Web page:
One point of disappointment, especially given the books’ promising relationship to science, is the treatment given to the research connected to Mel Chin’s Revival Field. This work is so singularly important to environmental art it has become a kind of sacred cow. While it’s true that Revival Field has a significant impact on research in phytoremediation, Sue Spaid has noted previously that it was concerns about perceptions of the validity of the science that prompted subsequent re-plantings.* In SoilCulture, these re-mountings are referred to simply as other versions of the project. There’s a limited amount of space given to each artist in the book, but it’s a shame that more time wasn’t taken in this volume to unpack the relationship between the scientific research and this project over time, as this is a less-often discussed but important aspect of the legacy of the work. Moments like this represent opportunities lost for a more expansive, critical discourse, especially since this art/soil/science relationship proves to be consistently important to the documented programming. If this was something that was expanded on in the live events, it isn’t made clear in the publication.
Karen Guthrie, Residency 2014, Hauser & Wirth Somerset
The book moves on to focus on nine emerging artists who were given the opportunity to embed themselves in various context to explore soil with scientists, at farms, and in a botanical garden, in a section called Young Shoots. These explorations include a distilled soil work by Karen Guthrie, a “Brest Plough o’ metric” by Paul Chaney, and an attempt to manufacture soil by Something & Son. The works bridge the scientific and the artistic in engaging and effective ways, and speak to emerging interdisciplinary practices. In these projects, soil and its culture are regarded as inspirational material in-and-of-itself, a further remove from historical art cannons, informed by science, engineering, and ecological imperatives.
Detail of ‘Breast Plough’o’metric’. Photo: Martyn Windsor.
This bridges very well into Soil Culture: Dig it, a chapter based on an exhibition of the same name, in which the studio and the scientific laboratory are brought into the same space. Residency artist Lisa Hirmer (DodoLab) worked alongside Dr. Rob Parkinson, an Associate Professor in Soil Sciences and some colleagues from the School of Biological Sciences in Plymouth University, exploring peat and atmospheric carbon, among other collaborations, and the exhibition space displayed research tools and samples from scientific as well as creative explorations. A fitting exploration for the arc of the project.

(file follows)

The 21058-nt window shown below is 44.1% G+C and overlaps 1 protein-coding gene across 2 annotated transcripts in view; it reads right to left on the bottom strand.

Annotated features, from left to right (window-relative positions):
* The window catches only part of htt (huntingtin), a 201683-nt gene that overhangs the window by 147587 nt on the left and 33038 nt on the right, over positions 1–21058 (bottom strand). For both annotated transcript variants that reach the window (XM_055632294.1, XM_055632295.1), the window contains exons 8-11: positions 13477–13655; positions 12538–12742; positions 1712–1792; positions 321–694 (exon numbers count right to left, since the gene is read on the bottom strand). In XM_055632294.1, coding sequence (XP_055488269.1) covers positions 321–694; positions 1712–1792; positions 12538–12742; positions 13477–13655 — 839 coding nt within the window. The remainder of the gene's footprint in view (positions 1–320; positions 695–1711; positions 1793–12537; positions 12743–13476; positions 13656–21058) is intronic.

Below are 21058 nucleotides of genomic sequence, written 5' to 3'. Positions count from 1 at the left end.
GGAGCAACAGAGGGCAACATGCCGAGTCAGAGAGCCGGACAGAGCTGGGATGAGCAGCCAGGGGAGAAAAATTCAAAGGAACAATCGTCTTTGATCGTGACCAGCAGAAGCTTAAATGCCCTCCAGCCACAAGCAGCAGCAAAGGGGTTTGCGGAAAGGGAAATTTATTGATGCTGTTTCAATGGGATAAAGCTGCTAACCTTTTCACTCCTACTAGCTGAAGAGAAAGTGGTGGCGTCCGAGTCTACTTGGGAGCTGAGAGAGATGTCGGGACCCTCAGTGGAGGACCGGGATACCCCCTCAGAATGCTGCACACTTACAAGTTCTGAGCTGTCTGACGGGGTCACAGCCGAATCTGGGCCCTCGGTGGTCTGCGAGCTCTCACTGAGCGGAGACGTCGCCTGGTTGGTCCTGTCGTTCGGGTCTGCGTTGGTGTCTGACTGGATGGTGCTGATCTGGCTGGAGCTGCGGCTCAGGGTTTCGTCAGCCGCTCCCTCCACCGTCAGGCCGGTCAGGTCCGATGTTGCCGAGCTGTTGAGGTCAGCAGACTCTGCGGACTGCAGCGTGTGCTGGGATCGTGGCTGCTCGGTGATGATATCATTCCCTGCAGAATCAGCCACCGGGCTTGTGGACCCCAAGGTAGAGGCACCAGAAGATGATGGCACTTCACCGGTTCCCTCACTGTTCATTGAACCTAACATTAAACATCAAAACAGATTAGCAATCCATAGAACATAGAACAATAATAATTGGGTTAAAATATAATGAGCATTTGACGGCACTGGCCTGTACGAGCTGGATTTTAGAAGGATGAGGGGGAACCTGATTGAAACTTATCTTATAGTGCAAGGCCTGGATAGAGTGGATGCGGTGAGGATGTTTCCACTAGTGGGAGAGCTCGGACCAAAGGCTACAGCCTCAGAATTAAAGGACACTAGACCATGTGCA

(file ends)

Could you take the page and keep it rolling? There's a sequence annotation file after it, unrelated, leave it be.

It’s followed by Soil Culture at Create, an overview of live and educational programming at Bristol City Council’s environmental centre. A series of “Soil Saturdays” framed workshops, talks, culinary demonstrations, performances, and artistic interventions around the theme of soil, in temporary explorations. It serves well as documentation (each Saturday has a photo and a summary), but is probably best read by itself in a separate sitting, since at that point the reader has been steadily subsumed in the art/soil/science exploration, and it is a condensed format.
Thankfully, the next section is a series of short essays in response to the Soil Culture Forum, a three-day symposium converged by Research in Art, Nature & Environment (RANE) at Falmouth University. This section of the book is both satisfying and frustrating. Its personal tone and short form makes the reader feel a bit like they were in a room with a bunch of well-informed folks reminiscing, reflecting both on soil and on the event of the Forum. Valid questions are raised about culture’s relationship to soil: one of the most satisfying passages comes from Mat Osmond’s report on Richard Kerridge,